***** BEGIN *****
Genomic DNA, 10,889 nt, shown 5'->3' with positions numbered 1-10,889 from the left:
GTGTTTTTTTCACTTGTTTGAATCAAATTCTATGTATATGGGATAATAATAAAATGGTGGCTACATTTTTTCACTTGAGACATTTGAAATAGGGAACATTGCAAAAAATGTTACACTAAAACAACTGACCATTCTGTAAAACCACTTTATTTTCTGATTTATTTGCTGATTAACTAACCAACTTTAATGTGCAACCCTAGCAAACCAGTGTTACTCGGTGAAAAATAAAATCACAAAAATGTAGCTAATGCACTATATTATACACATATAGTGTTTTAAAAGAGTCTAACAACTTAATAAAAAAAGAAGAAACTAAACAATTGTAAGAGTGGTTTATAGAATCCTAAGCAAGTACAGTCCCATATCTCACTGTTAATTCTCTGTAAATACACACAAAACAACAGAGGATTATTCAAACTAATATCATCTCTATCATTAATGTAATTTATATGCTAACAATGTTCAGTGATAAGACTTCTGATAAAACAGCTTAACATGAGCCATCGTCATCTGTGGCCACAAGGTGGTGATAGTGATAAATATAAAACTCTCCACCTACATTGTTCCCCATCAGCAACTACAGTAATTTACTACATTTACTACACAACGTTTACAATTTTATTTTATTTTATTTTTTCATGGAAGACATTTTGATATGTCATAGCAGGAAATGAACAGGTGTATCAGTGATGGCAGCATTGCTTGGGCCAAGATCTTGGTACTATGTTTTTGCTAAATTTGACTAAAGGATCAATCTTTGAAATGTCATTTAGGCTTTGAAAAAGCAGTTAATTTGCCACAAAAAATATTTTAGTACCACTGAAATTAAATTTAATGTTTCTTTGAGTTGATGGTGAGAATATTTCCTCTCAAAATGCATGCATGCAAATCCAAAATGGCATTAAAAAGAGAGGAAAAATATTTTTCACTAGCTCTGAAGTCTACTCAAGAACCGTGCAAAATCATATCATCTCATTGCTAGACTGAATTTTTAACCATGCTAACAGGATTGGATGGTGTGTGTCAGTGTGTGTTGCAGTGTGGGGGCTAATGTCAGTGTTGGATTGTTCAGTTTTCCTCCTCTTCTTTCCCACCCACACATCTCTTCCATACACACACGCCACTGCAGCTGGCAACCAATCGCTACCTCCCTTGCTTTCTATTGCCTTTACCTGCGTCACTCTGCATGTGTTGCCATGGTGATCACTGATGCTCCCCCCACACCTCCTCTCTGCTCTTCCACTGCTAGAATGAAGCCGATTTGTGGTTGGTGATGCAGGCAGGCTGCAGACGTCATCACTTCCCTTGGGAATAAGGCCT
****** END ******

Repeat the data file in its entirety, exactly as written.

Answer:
Genomic DNA, 10,889 nt, shown 5'->3' with positions numbered 1-10,889 from the left:
GTGTTTTTTTCACTTGTTTGAATCAAATTCTATGTATATGGGATAATAATAAAATGGTGGCTACATTTTTTCACTTGAGACATTTGAAATAGGGAACATTGCAAAAAATGTTACACTAAAACAACTGACCATTCTGTAAAACCACTTTATTTTCTGATTTATTTGCTGATTAACTAACCAACTTTAATGTGCAACCCTAGCAAACCAGTGTTACTCGGTGAAAAATAAAATCACAAAAATGTAGCTAATGCACTATATTATACACATATAGTGTTTTAAAAGAGTCTAACAACTTAATAAAAAAAGAAGAAACTAAACAATTGTAAGAGTGGTTTATAGAATCCTAAGCAAGTACAGTCCCATATCTCACTGTTAATTCTCTGTAAATACACACAAAACAACAGAGGATTATTCAAACTAATATCATCTCTATCATTAATGTAATTTATATGCTAACAATGTTCAGTGATAAGACTTCTGATAAAACAGCTTAACATGAGCCATCGTCATCTGTGGCCACAAGGTGGTGATAGTGATAAATATAAAACTCTCCACCTACATTGTTCCCCATCAGCAACTACAGTAATTTACTACATTTACTACACAACGTTTACAATTTTATTTTATTTTATTTTTTCATGGAAGACATTTTGATATGTCATAGCAGGAAATGAACAGGTGTATCAGTGATGGCAGCATTGCTTGGGCCAAGATCTTGGTACTATGTTTTTGCTAAATTTGACTAAAGGATCAATCTTTGAAATGTCATTTAGGCTTTGAAAAAGCAGTTAATTTGCCACAAAAAATATTTTAGTACCACTGAAATTAAATTTAATGTTTCTTTGAGTTGATGGTGAGAATATTTCCTCTCAAAATGCATGCATGCAAATCCAAAATGGCATTAAAAAGAGAGGAAAAATATTTTTCACTAGCTCTGAAGTCTACTCAAGAACCGTGCAAAATCATATCATCTCATTGCTAGACTGAATTTTTAACCATGCTAACAGGATTGGATGGTGTGTGTCAGTGTGTGTTGCAGTGTGGGGGCTAATGTCAGTGTTGGATTGTTCAGTTTTCCTCCTCTTCTTTCCCACCCACACATCTCTTCCATACACACACGCCACTGCAGCTGGCAACCAATCGCTACCTCCCTTGCTTTCTATTGCCTTTACCTGCGTCACTCTGCATGTGTTGCCATGGTGATCACTGATGCTCCCCCCACACCTCCTCTCTGCTCTTCCACTGCTAGAATGAAGCCGATTTGTGGTTGGTGATGCAGGCAGGCTGCAGACGTCATCACTTCCCTTGGGAATAAGGCCT